Even though 2.1 seems to be a fundamental statement about polynomials over finite fields and could conceivably have an elementary proof, the proof in [Heg10] uses more advanced techniques. It relies on the description of Gröbner basis for ideals of polynomials in which vanish on all points in of weight equal to . A complete description of the reduced Gröbner basis for such ideals was given by Hegedűs and Rónyai [HR03] and their proof builds up on a number of earlier partial results [ARS02, FG06] on this problem.

To the best of our knowledge, the proof in [Heg10] is the only known proof of 2.1, and giving a self contained elementary proof of it seems to be an interesting question.

Organization of the paper

In the rest of the paper, we set up some notation and discuss some preliminary notions in Section 2, prove Theorem 1.3 in Section 3 and complete the proof of Theorem 1.1 in Section 4. Throughout the paper we assume, whenever this is needed, that is sufficiently large, and make no attempts to optimize the absolute constants.

2 Preliminaries

For , we denote . For a prime , we denote by the finite field with elements. For two integers with , we denote . The characteristic vector of a set is denoted by .

As is standard, denotes the family .

For an even and such that , we call a balanced partition of , with the implied meaning that partitions evenly into and . The imbalance of a set under is . Observe the useful symmetry , which follows from the fact that . We say is -unbalanced under if .

We use the following lemma from [Heg10].

L ([Heg10]).

Let be a prime, and let be a polynomial. Suppose that for all , it holds that , and that there exists such that and . Then .

2.1 Hypergeometric distribution

For parameters , where , by , we denote the distribution of , where is any fixed subset of of size , and is a uniformly random subset of of size equal to . Clearly,

The expected value of under this distribution is equal to . We need the following tail bound of hypergeometric distribution for our proof.

L ([Ska13]).

Let , and be as defined above. Then, for every

L (Hoeffding’s inequality, [As16]).

Let be independent random variables taking values in . Then,

2.2 Partial derivative matrix

For a circuit , we denote by the size of , namely, the number of gates in it. For a gate , we denote by the set of variables that occur in the subcircuit rooted at .

Let be a set of variables, (not necessarily of size ) and let . For a multilinear polynomial , we define the partial derivative matrix of with respect to , denoted , as follows: the rows of are indexed by multilinear monomials in . the columns of are indexed by multilinear monomials in . The entry which corresponds to is the coefficient of the monomial in . We define .

The following properties of the partial derivative matrix are easy to prove and well-documented (see, e.g., [RSY08]).

P.

The following properties hold:

  1. For every multilinear polynomial , and , .

  2. For every two multilinear polynomials and for every partition , .

  3. Let and be multilinear polynomials such that . Let and for . Set . Then .

  4. Let be a multilinear polynomial such that and . Suppose , and let for some . Then .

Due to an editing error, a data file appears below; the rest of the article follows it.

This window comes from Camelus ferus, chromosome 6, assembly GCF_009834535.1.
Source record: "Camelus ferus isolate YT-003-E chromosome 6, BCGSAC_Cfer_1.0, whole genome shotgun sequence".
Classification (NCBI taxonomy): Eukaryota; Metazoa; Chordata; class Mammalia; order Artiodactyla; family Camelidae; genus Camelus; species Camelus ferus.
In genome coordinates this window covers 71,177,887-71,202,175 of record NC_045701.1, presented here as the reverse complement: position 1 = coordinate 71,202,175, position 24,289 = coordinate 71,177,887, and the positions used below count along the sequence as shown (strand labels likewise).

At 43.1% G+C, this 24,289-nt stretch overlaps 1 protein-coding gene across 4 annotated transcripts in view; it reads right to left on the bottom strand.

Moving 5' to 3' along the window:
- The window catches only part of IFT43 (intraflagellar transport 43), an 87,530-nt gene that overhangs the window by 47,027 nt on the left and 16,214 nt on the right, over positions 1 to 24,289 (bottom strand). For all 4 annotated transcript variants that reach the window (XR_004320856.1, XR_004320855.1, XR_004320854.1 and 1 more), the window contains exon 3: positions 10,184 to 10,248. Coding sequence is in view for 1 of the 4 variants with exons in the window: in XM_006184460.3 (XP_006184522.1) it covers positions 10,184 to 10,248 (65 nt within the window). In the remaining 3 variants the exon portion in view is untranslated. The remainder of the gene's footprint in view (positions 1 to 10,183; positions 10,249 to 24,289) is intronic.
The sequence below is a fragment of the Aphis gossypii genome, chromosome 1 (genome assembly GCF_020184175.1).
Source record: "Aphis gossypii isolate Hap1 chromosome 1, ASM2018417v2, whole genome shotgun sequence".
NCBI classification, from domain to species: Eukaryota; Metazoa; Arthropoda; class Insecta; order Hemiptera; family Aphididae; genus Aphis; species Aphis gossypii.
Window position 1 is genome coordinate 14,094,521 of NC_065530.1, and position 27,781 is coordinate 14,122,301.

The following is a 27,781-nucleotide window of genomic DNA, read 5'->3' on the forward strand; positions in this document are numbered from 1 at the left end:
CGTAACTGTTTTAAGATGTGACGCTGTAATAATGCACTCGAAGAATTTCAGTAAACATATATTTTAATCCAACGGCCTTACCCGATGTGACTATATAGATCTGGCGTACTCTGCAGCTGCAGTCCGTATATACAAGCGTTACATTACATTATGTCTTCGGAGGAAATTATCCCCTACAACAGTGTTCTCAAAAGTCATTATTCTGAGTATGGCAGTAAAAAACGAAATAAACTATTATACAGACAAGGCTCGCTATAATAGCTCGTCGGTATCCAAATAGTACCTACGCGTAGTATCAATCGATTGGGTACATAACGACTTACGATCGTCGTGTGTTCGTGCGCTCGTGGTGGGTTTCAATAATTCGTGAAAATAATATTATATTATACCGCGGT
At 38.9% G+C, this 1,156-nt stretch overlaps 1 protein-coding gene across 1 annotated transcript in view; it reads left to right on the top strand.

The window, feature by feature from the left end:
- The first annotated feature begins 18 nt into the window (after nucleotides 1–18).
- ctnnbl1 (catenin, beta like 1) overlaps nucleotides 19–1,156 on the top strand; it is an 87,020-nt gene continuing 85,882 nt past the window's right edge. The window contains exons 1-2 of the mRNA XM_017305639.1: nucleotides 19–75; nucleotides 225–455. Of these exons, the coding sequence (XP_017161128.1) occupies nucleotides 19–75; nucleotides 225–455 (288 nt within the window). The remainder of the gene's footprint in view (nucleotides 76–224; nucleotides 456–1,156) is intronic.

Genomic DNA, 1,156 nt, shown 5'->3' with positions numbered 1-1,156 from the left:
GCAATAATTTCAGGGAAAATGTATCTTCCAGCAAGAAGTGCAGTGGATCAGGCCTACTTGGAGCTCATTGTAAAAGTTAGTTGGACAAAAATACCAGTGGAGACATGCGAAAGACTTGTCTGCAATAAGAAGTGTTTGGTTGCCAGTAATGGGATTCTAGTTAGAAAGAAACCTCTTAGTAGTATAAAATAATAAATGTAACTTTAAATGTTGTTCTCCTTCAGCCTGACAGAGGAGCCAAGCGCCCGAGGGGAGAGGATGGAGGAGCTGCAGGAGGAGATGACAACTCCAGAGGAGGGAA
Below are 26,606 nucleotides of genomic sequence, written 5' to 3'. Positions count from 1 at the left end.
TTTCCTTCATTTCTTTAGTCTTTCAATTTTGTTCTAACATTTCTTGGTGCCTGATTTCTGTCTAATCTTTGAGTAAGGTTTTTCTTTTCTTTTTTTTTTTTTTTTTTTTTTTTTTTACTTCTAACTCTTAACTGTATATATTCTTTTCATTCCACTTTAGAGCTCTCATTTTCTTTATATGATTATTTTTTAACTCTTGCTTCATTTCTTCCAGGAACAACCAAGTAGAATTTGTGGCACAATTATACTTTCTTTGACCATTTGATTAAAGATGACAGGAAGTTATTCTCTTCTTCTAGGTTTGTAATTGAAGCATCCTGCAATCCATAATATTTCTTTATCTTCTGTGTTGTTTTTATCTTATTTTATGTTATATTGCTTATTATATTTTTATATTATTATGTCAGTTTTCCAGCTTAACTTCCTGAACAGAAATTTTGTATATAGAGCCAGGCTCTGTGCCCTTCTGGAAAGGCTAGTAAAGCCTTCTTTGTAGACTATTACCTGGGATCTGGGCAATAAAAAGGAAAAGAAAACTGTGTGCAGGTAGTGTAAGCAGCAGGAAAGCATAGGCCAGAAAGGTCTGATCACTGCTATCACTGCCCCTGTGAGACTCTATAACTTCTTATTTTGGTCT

5. Let be a multilinear polynomial of total degree . Then for every partition such that , .

3 Unbalancing sets under a balanced partition

In this section, we prove Theorem 1.3. We start by proving a special case (see Theorem 3.1 below) when equals for some prime , and . This special case already suffices for the application to the proof of Theorem 1.1 (for infinitely many values of ), and has a somewhat simpler proof. We then move on to prove the case for general and , which while being similar to the proof of Theorem 3.1, needs some additional ideas and care.

3.1 Special case : and

T.

Let be a large enough prime, and let . Let be sets such that for all , . Further, assume that for every balanced partition of there exists such that . Then, .

We start with the following lemma, which shows that a small collection of sets can be unbalanced (modulo ) by a partition which is very unbalanced.

L.

Let be a large enough prime, and let . Let be sets such that for all , . Assume further . Then, there exists , such that for all and for all , .

To prove 3.2, we use the following two technical claims. Let denote the probability distribution on subsets of obtained by putting each in with probability , independently of all other elements.

C.

For a random set , .

Proof.

The probability that is given by , which is , by Stirling’s approximation. ∎

C.

Let and let such that . For a random set , the probability that for some integer it holds that is at most .

Proof.

Denote . Then . We say is bad for if for some and . We claim this in particular implies that . Indeed, since is an integer in the interval , and by the bounds on , the only cases needed to be analyzed are .

If , then clearly which implies the statement.

If , then, as and ,

(The “” accounts for the fact that might not be an integer).

Finally, if , it holds that

which again implies the statement.

By Chernoff Bound (see, e.g., [AS16]), , hence is bad for with at most that probability. ∎

The proof of 3.2 is now fairly immediate.

Proof of 3.2.

Pick . By 3.3, with probability . Recall that is bad for if for . By 3.3, for each , is bad for with probability at most . Hence, the probability that there exists such that is bad for is at most .

It follows that with probability at most , either or is bad for some , and hence there exists a selection of such that and is good for all ’s. ∎

We are now ready to prove Theorem 3.1.

Proof of Theorem 3.1.